Most people never want to visit Iceland but they should. It is probably one of the most fascinating countries in Europe and here are ten reasons to show you why.
This Travel Guide to Iceland shows you the best locations to visit for an unforgettable experience. Make your dream come true visiting Iceland and prepare yourself for an adventure in this stunning country of landscapes and diversity.
If it`s your dream to see whales then you must visit Iceland. There are fantastic tours for whale watching so you can observe these gentle giants in their natural habitat.
The best time for whale watching is from May to September. Whale-watching tours depart from the ancient port of Reyjavík with many companies offering 2-3 hour trips.
2. To See Incredible Geysers
This Iceland Geyser is not just any Geyser, it is, in fact, the “father of geysers”. It is located in the valley of Haukadalur and is surrounded by numerous smaller geysers.
3. To See The Landmannalaugar
The colorful mountains of Landmannalaugar were formed from centuries of volcanic activity. The Landmannalaugar offers breath taking views and is one of the most incredible natural sceneries you will ever see on this planet.
The best time to go is during the summer.
4. To See The Maelifell Volcano
Born from a glacier 10,000 years ago, the Maelifell is a perfect cone shape and so is one of the most perfect looking volcanos in the world. It stretches 200 meters above the lowland and is covered with moss of the genus Grimmia.
5. To See Kirkjufell Mountain
The Kirkjufell mountain is well known for being the protagonist of absolutely incredible images made by tourists visiting the region. Located on the Snaefellsnes Peninsula.
This mountain is very photogenic. The trio of waterfalls that feed a crystalline stream at the foot of the hill helps to create a picture perfect image that could well have been taken from one of your dreams. And, as the picture above shows, Kirkjufell sits right in the center of one of the best places to see the dazzling northern lights.
6. To See Skaftafell Ice Cave
Located in a National Park with the same name in the south-eastern of the island, these ice caves are a natural marvel that form on the edge of the glaciers creating an incredible visual effect. Among them is the beautiful Skaftafell cave, which formed on the frozen pond of the Svinafellsjokull glacier.
This ice contains no air bubbles which causes the ice to absorb practically all the light, giving it a beautiful blue effect that, however, can only be observed under certain circumstances.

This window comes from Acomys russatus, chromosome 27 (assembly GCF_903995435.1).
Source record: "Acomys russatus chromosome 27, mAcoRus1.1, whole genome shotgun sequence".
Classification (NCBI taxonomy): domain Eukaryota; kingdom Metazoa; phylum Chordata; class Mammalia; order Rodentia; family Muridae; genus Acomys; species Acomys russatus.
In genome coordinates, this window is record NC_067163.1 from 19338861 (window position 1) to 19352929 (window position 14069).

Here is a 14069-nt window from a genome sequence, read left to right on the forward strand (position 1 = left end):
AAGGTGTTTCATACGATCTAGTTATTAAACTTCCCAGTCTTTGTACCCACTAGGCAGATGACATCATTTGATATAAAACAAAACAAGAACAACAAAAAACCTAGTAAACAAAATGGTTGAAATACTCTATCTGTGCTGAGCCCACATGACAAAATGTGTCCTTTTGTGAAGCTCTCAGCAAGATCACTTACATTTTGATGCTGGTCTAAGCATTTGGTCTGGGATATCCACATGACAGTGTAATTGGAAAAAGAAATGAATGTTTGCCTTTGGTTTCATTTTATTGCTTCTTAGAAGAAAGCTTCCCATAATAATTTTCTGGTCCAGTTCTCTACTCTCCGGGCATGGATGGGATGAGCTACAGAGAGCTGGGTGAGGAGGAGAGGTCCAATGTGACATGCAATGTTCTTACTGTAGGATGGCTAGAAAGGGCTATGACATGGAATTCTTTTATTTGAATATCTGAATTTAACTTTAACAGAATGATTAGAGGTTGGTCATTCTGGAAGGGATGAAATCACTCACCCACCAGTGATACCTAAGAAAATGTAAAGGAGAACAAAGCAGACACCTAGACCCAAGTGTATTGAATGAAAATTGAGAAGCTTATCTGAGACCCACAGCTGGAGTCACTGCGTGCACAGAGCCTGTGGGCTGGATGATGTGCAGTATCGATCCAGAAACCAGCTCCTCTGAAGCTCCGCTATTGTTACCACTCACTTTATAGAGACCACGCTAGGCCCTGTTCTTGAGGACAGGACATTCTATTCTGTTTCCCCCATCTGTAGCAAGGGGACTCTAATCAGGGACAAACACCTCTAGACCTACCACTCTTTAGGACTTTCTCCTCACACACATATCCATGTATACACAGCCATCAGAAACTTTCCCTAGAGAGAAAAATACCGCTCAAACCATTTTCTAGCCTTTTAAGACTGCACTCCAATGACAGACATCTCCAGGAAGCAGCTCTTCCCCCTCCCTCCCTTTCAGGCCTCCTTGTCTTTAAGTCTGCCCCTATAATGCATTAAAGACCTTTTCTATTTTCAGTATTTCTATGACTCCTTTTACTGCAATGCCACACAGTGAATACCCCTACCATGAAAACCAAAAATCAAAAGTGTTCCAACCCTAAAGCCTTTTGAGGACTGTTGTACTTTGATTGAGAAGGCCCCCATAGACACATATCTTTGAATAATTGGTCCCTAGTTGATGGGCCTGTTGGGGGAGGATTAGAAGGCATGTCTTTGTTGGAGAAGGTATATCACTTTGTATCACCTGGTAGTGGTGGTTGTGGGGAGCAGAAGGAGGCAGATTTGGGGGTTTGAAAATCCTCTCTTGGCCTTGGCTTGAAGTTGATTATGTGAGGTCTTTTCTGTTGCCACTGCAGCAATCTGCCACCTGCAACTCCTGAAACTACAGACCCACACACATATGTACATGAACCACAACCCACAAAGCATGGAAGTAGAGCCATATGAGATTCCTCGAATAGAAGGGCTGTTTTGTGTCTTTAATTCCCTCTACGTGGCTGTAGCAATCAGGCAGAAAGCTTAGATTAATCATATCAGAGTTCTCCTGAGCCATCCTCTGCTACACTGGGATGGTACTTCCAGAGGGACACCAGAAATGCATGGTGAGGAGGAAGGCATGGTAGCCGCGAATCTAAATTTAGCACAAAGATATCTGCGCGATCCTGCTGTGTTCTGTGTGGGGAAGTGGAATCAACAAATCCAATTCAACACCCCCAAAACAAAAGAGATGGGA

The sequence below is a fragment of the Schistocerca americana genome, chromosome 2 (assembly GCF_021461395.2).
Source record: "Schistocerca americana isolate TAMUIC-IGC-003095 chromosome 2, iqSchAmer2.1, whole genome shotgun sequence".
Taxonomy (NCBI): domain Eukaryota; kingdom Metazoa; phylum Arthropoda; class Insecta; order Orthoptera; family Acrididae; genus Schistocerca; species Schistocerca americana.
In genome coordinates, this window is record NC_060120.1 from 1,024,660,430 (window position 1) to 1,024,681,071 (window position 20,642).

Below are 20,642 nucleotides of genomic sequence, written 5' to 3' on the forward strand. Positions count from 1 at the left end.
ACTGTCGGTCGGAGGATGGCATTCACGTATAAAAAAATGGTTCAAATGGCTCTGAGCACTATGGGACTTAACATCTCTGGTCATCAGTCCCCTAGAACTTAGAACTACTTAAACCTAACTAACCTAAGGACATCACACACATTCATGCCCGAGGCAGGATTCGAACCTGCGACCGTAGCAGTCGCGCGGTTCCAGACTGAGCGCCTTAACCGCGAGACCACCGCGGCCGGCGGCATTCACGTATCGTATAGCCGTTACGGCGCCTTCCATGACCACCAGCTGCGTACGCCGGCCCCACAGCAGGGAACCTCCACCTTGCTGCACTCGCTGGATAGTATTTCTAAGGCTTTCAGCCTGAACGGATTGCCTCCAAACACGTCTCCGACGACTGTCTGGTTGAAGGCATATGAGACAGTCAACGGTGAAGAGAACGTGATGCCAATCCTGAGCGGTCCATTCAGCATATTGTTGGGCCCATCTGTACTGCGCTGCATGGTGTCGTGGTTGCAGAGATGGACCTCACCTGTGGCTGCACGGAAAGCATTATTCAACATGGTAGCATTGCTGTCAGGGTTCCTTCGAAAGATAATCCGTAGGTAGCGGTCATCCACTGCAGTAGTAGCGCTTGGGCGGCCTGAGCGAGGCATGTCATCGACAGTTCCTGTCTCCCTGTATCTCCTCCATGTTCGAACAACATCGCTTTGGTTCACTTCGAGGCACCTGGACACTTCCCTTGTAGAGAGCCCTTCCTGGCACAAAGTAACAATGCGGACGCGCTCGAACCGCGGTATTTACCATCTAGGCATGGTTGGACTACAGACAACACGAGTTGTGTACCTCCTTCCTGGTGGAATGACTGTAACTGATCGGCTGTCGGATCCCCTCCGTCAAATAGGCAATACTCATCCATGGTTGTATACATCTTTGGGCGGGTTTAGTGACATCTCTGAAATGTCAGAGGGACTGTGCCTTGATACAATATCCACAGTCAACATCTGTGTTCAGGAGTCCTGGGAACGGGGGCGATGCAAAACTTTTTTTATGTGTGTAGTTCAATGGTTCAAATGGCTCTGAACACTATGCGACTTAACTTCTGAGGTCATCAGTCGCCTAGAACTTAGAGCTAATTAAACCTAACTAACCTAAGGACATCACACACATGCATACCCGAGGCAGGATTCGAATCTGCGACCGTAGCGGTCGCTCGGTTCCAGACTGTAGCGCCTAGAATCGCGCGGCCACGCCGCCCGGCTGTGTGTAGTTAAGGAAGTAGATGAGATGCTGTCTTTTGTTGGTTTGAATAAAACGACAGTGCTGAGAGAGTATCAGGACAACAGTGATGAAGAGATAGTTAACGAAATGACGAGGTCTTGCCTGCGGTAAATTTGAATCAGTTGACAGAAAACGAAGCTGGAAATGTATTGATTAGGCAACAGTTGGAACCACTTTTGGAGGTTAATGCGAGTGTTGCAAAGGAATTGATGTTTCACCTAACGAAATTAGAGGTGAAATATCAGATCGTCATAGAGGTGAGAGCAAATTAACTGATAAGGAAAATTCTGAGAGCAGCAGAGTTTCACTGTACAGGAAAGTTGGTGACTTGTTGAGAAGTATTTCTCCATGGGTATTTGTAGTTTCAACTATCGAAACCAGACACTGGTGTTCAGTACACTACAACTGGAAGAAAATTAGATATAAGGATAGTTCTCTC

The best time of year to visit is winter and you will need a guide because it is strictly prohibited to visit unaccompanied by professionals.
7. The Blue Lagoon, Grindavík
This is a thermal spa and one of the most visited attractions in Iceland. Located in the town of Grindavík, 39 kilometers from the capital – Reykjavik, the lagoon attracts visitors seeking its warm waters of 40ºC and medicinal properties.
The lagoon holds more than 6 million litres of water in 5 thousand square meters of an area. In addition to the relaxing effect of its warm waters in a cold country, the concentration of algae and minerals is effective in combating aging and treating skin diseases.
8. The Aurora Borealis
One of the most spectacular phenomenons of nature, the aurora borealis is caused by a solar explosion. The dazzling lights are especially bright this year, due to the increase of solar activity.
The best time to admire the amazing phenomenon is between the end of September and the beginning of March.
9. To See The Church Of Hallgrímskirkja
Known as the Church of Hallgrimur (Iceland poet), the Lutheran church was built in 1937 and inaugurated in 1986. It was designed to imitate the volcano larvae (Basalto), very common in the region.
It is 74 meters high and is the tallest building in the city. It is also located on the top the hill, what makes its presence even more exuberant.
10. The Gullfoss Waterfall
The Gullfoss mining Golden Waterfall is situated in the southern Sudurland region, 100 km from Reykjavik. It is 32 m height and a 70 m long, and transports water from the Hvítá river, coming from the Langjökull glacier.
Together with the Thingvellir National Park and the geothermal valley of Haukadalur, it is part of the Golden Circle, a tourist circuit with departure and arrival in Reykjavik.
So are you convinced to visit Iceland yet?